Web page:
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On 12/07/94 at 20:46:00 Martin Schoenert said:

The Cayley graph Gamma for a group G generated by a certain system of

generators < g_1, g_2, ... > is defined as follows.

>The vertices of Gamma correspond to the elements of G. From vertex v_1 >draw an edge to v_2 labelled with g_i, if and only if v_1 g_i = v_2. >Also draw an edge from v_2 to v_2 labelled g_i^-1 (or g_i'). v_1

So the Cayley graph depends on the group *and* on the generating system.

Simple, isn't it.

These are fine points, but they bother me anyway.

1. Suppose I write <Q>=<Q,H>. If I mean that the group <Q> is equal

to the group <Q,H>, then the equation is correct. If I mean that

the Cayley graph of <Q> is the same as the Cayley graph of <Q,H>,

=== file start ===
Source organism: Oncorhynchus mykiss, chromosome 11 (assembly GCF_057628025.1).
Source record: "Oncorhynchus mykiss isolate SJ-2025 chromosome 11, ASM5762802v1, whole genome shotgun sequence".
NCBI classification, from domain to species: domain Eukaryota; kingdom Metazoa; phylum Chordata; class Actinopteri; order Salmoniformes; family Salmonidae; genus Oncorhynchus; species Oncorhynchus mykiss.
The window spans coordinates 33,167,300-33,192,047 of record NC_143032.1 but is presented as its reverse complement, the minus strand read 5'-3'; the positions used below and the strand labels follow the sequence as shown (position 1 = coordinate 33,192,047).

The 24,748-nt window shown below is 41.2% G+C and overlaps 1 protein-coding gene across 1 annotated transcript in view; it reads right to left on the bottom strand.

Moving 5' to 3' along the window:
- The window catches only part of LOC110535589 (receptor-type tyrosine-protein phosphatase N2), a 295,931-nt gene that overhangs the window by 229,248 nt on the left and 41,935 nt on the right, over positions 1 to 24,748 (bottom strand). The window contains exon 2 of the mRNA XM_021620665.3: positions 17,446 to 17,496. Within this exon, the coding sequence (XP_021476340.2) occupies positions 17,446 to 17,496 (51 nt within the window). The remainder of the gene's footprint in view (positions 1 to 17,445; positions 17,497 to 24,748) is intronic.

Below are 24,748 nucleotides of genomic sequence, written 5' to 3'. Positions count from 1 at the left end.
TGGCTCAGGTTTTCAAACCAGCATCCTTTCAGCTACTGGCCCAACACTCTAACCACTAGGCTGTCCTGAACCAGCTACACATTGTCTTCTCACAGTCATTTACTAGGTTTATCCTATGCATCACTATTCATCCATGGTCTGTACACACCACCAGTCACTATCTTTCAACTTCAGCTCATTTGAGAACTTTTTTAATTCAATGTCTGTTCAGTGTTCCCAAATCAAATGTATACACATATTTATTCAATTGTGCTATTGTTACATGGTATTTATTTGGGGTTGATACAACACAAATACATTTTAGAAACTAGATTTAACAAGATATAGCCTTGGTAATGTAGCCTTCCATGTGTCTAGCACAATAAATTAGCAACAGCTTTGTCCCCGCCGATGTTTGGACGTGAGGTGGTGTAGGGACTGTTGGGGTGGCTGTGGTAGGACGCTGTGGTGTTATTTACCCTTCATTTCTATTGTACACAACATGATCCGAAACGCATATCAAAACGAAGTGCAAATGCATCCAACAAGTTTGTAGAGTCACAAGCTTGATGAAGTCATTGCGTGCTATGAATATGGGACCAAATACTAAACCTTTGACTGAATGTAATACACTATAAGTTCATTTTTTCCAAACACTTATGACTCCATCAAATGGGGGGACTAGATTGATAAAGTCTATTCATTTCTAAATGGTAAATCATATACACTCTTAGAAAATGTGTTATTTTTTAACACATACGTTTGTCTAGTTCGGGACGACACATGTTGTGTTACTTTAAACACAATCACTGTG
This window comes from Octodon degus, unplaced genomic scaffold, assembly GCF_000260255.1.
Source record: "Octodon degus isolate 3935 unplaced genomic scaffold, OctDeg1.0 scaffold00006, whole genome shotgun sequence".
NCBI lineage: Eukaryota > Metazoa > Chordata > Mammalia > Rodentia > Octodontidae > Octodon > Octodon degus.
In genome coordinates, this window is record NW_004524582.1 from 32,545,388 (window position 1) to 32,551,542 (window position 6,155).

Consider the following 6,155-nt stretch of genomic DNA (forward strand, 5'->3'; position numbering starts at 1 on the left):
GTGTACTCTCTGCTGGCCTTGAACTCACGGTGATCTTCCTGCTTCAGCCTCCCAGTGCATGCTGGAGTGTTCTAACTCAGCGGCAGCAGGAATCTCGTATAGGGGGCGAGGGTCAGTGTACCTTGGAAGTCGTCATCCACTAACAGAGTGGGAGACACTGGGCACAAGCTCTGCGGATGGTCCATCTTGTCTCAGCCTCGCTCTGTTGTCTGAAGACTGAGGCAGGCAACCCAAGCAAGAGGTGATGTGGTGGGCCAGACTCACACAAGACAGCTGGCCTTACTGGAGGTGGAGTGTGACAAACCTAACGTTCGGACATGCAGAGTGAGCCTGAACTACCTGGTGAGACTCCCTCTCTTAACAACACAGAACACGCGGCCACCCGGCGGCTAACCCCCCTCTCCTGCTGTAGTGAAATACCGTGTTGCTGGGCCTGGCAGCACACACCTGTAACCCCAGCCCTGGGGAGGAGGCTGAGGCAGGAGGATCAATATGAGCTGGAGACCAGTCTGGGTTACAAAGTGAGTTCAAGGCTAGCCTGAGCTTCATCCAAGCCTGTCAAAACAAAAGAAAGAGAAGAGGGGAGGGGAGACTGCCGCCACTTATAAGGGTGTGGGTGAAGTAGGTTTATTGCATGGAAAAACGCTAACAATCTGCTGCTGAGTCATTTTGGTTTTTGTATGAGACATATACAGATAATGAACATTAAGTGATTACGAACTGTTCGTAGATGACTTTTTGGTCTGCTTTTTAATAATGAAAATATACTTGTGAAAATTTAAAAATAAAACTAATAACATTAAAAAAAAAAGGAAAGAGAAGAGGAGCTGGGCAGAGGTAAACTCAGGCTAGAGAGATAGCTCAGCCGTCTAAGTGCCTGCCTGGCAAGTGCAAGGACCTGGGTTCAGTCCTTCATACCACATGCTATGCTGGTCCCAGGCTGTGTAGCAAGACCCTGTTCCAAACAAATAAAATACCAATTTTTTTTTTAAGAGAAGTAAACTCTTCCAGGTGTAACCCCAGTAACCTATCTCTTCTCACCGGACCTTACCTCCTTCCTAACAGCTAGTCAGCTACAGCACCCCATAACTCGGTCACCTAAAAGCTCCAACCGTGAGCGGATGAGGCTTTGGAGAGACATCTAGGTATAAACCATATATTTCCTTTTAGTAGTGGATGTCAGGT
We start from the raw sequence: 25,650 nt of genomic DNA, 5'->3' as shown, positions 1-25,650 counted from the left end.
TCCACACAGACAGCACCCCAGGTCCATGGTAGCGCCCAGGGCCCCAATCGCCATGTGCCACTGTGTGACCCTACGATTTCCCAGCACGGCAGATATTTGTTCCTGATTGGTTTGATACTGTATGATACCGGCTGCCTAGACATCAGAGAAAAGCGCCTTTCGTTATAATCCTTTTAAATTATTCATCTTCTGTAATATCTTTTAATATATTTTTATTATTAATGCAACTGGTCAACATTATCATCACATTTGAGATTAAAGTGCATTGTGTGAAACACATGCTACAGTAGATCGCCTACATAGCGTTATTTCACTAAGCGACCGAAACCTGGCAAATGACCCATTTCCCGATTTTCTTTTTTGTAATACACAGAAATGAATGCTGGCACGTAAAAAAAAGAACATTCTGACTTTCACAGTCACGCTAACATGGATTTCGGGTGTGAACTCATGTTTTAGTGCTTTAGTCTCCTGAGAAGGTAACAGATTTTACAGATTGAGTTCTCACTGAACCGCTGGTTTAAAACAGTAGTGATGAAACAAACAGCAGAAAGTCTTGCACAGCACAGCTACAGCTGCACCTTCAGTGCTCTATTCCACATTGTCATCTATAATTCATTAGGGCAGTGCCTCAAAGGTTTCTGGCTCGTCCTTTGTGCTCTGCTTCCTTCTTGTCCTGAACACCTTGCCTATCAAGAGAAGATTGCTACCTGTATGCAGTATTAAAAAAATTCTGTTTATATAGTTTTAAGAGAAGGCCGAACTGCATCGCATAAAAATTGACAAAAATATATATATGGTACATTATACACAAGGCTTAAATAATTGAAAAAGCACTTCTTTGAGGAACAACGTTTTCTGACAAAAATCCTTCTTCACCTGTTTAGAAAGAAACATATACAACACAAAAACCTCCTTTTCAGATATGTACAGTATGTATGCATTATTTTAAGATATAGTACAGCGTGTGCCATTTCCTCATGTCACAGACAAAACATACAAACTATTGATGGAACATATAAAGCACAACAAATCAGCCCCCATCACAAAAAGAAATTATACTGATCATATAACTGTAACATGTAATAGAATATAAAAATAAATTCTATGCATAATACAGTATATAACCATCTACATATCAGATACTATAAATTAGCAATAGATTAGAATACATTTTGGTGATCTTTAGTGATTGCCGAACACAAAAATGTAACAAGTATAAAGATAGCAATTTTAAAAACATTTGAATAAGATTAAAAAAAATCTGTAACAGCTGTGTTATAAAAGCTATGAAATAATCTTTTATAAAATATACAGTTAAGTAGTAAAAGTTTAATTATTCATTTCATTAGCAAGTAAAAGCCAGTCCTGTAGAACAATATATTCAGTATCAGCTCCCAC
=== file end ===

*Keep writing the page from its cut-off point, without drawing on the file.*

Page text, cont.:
then the equation is incorrect. Which is the conventional meaning?

Is the meaning universal, or does it depend on the author and the

context?2. I gather from your note and from things that Dan sent me that

one should not list inverses of the generators. For example,

<U,R> is sufficient and one should not write <U,U',R,R'>. But

people conventionally write <Q> which includes six processes and

their six inverses. Is this acceptable usage, or should we write

<U,D,L,R,F,B> instead?

As an additional comment, I have frequently written about the Q length

of a process in <U,R> or the Q+H length of a process in <U,R>. I think

we would be better served to talk about the length of a process in

<U,R> or the length of a process in <U,U2,R,R2> if the generator

notation implies a particular Cayley graph.

= = = = = = = = = = = = = = = = = = = = = = = = = = = = = = = = = = = Robert G. Bryan (Jerry Bryan) (304) 293-5192 Associate Director, WVNET (304) 293-5540 fax 837 Chestnut Ridge Road BRYAN@WVNVM Morgantown, WV 26505 BRYAN@WVNVM.WVNET.EDU